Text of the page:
The then Federalist run government implemented the tax to finance the costs of building up American defenses which followed the British seizure of ships in the West Indies. However, the tax proved to be an unfair hardship to those farmers who used whiskey in place of cash for commercial transactions. A revolt of Pennsylvania whiskey distillers in 1794 led to President Washington’s sending in troops, the first time federal authority was established by military means within state boundaries.
This use of governmental force to suppress the Rebellion brought to the foreground the longstanding differences between those who believed in a throng central government (Federalists) and those who believed most political power should rest within the states (Anti-Federalists which later became the Republicans). Whereas the Federalist imposition of the tax had most likely been a sincere act of national security, the opposition interpreted the actions of President Washington to be a transgression of the powers of central government.
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They were “convinced that it was repression, not revenue that the Federalist had in mind, they construed opposition to the whiskey tax as a republican’s duty” (79). President Washington blamed the misrepresentations of the “combinations” (democratic societies) as playing an influential role in encouraging the Whiskey Rebellion and sees his suppression of the Rebellion as a constitutional right. Some historians have interpreted the conflicts as clashes between agrarian democracy and urban capitalism.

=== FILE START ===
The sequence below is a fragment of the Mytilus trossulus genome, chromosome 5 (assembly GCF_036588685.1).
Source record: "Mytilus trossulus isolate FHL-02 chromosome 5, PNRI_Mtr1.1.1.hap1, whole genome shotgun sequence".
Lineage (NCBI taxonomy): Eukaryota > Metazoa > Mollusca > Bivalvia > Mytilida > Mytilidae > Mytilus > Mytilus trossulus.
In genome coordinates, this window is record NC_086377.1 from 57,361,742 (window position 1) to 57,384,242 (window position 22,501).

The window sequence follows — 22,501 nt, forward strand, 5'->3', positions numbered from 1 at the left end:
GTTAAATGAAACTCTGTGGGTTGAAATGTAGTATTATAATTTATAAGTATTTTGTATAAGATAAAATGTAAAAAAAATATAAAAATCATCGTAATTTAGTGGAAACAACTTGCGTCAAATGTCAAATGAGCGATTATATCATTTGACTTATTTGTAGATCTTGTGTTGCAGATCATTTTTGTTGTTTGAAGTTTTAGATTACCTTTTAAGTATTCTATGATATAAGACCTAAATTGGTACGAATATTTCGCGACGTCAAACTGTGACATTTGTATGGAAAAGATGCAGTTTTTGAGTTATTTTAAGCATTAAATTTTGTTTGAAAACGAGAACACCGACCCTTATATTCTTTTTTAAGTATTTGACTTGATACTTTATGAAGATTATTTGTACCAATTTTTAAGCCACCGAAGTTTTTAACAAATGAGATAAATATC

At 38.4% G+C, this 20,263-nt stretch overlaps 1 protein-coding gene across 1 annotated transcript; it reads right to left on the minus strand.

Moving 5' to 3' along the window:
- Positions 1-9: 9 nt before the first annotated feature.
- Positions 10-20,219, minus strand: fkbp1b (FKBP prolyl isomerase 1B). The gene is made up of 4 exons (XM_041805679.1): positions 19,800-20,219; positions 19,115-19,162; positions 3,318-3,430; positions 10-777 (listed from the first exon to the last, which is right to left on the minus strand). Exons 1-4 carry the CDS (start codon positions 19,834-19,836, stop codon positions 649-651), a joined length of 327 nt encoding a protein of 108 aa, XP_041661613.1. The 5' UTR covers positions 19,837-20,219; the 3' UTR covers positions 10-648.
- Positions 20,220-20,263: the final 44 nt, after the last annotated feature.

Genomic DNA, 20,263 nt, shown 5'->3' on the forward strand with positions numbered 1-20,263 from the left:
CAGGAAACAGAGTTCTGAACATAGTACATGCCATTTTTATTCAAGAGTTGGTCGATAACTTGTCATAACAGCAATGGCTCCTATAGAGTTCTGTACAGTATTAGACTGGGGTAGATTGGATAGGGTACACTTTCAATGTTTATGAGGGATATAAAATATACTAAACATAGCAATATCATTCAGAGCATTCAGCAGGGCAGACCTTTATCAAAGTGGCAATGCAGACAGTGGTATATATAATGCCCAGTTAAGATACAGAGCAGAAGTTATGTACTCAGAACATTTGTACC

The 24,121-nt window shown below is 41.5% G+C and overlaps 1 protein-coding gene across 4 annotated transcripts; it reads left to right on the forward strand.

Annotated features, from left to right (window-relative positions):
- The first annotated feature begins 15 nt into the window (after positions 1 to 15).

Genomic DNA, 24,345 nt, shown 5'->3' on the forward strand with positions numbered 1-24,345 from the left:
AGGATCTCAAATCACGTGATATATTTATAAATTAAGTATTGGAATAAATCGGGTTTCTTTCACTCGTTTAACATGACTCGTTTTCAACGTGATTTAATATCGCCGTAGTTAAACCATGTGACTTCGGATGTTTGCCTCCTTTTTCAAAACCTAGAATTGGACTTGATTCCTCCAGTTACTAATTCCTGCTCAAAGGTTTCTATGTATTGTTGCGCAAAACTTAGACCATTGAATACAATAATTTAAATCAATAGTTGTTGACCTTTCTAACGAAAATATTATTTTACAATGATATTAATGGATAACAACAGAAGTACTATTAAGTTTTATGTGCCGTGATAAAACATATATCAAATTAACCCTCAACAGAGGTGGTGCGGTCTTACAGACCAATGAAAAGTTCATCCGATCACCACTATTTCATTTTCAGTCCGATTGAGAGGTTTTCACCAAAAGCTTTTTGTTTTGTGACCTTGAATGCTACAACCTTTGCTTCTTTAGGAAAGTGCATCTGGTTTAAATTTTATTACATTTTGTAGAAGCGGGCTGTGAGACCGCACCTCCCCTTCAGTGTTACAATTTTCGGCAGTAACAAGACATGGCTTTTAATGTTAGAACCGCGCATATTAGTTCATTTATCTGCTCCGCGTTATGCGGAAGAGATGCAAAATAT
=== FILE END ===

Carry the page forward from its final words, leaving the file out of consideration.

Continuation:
Others see it as a conflict over capitalism; the Federalists were commercially oriented, whereas the Republicans were suspicious of commerce. Historian Joyce Appleby in Capitalism and the Rise of the Republican Opposition makes the argument that both Federalists and Republicans were capitalists, their differences were a discussion over how the process of capitalism would express itself in America.
Would it be hierarchical, elitist, and authoritarian, controlled by the central government, or would it be more egalitarian, where autonomous men could be free to take care of their own business? Whichever interpretation is taken, one immediate result of the Rebellion was the Republican Party’s entry as a legitimate political movement, further hardening the divide between Federalists and Republicans and marking the rise of our two-party system.